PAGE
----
As we get older, it can begin to feel a little harder than usual to comfortably move around our own homes. Home adaptations for elderly people make it easier and safer to carry out everyday tasks, with some of the smallest changes making the biggest differences. From widening doorways to grab rails for stairs, we’ve outlined some home adaptation tips that can help you stay living independently in the comfort of your own home.
Handrails for the elderly
Handrails, also known as grab rails, can help older people feel more confident when it comes to negotiating steps, changing position or getting into and out of bed. Installing handrails for the elderly can provide extra support if you’re having trouble moving around your home due to reduced mobility or problems with balance. Although grab rails can make getting up and down stairs easier, installing a stairlift might be a better option, depending on the size and layout of your home.
Bathroom adaptations for the elderly
When it comes to home adaptations for bathrooms, shower handles for elderly people can help to prevent falls and support weight. If mobility issues mean that you struggle to pull yourself up using shower handles, battery-powered bath lifts can help you get into and out of the tub, while baths with a side opening mean you don’t have to climb over the edge. If you’re worried about bending down and falling, or being unable to get up again, long-handled sponges or foot-cleaning bath mats can be useful.
Technological home adaptations
It’s not uncommon to struggle to answer the front door as you get older, which is why many elderly people install a system that lets you speak to visitors and manage who you let in. A door-entry intercom will make it easy to see who is there, while easy-to-fit wireless doorbells come with an entry phone that you can keep on your person. If you’re happy for family members, friends or carers to let themselves in, a secure, police-approved key safe box kept by the front door is another good option.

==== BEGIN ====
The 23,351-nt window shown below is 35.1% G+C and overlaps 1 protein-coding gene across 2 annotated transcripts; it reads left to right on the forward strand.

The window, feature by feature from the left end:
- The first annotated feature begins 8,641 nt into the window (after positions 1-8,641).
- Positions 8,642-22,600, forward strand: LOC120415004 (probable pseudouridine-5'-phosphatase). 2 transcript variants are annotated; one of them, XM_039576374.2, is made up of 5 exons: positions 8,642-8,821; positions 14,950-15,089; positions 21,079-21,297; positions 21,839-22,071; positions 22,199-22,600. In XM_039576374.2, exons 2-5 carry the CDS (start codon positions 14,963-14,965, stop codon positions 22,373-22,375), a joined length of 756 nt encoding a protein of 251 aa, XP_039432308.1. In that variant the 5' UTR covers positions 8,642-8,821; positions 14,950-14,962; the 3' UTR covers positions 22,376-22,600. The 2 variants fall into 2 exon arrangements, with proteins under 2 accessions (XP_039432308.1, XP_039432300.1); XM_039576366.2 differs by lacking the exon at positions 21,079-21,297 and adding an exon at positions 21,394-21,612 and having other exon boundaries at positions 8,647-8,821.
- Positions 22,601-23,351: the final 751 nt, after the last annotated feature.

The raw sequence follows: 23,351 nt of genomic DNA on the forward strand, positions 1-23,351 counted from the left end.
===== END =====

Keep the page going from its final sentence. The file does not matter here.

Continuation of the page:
Home adaptations for moving around safely
One of the most important factors when it comes to fall prevention is making sure your home is well lit. If you find it difficult to turn light switches on and off manually, it may be worth considering motion-sensor lights that turn on automatically when you enter a room or get out of bed. Alongside lighting your home properly, widening door frames or changing the direction that your doors open can make it easier to move around your home, especially if you use a wheelchair or walking frame.
Home adaptations in the kitchen
When it comes to adapting your kitchen, there are a number of things that can make life easier:
- A perching stool which supports you in a near-standing position
- A kettle tipper to help you tilt the kettle safely
- A spike board which lets you cut or peel vegetables one-handed
- Wide-handled cutlery
- A sturdy trolley to support mobility and help you move food and drink from room to room
How to arrange home adaptations for the elderly
If you or someone you know is worried about falling and feel that home adaptations would benefit you, ask social services for a home assessment. During the assessment, an occupational therapist will ask you questions to establish what you struggle with and to determine which home adaptations are going to be best for you.
It’s good to have a friend or family with you during assessment, especially if you don’t feel confident explaining your situation. Small home adaptations such as grab rails for stairs, concrete ramps and sensored lights are often provided for free from your council.
Do you need extra support moving safely around your own home?
At IP Homecare, our live-in care packages are designed to provide around-the-clock, professional care. Our live-in carers can help older people to maintain safety, support mobility and prevent falls. If you would like to find out more about our live-in care services for the elderly, contact us today. Alternatively, you can call us on where one of our friendly team will be available to help.